• The outcome of 68 patients with asymptomatic cholelithiasis undergoing laparotomy for other conditions was reviewed to determine those most likely to become symptomatic postoperatively. Thirty-seven patients (54%) became symptomatic postoperatively. Eight patients (22%) required cholecystectomy within 30 days of operation or within the same hospitalization. These patients fasted for a longer period of time postoperatively (15±21 vs 4±3 days) than those undergoing later cholecystectomy. Significantly more of these patients required transfusion (38% vs 7%), mechanical ventilation (50% vs 11%), and total parenteral nutrition (50% vs 18%). Cholelithiasis frequently becomes symptomatic after laparotomy for other intra-abdominal conditions. Patients who require mechanical ventilation, transfusions, and parenteral nutrition and who are slow to resume enteral nutrition are more likely to require early cholecystectomy. Concomitant cholecystectomy adds minimal morbidity to other procedures and should be undertaken unless specific contraindications exist, particularly in this high-risk group.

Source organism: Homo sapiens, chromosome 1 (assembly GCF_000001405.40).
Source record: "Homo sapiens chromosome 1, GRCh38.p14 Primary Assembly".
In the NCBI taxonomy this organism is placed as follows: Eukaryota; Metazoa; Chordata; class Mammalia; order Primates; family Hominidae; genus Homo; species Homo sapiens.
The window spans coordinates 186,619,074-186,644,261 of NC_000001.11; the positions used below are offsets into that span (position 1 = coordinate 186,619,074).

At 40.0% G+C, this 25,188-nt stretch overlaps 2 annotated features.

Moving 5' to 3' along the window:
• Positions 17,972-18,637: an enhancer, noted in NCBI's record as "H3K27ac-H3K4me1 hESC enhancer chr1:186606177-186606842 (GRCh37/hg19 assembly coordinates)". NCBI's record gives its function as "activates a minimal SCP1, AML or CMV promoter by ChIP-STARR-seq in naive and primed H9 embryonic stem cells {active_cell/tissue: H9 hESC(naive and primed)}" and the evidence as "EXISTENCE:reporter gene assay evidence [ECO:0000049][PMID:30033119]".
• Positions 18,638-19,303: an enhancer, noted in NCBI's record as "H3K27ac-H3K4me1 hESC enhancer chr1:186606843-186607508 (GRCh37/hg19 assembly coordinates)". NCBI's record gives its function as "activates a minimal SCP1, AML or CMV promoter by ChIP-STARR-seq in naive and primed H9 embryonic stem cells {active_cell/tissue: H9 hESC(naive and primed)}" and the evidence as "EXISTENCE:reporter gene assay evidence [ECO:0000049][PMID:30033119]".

(Arch Surg 1989;124:460-462)
Bragg LE, Thompson JS. Concomitant Cholecystectomy for Asymptomatic Cholelithiasis. Arch Surg. 1989;124(4):460–462. doi:10.1001/archsurg.1989.01410040070016
* * SCHEDULED MAINTENANCE * *
The JAMA Network Sites will be conducting routine maintenance from 10/20/2017 through 10/21/2017. During this window access to content and authentication may be intermittently available. The JAMA Store will be completely unavailable during the maintenance window.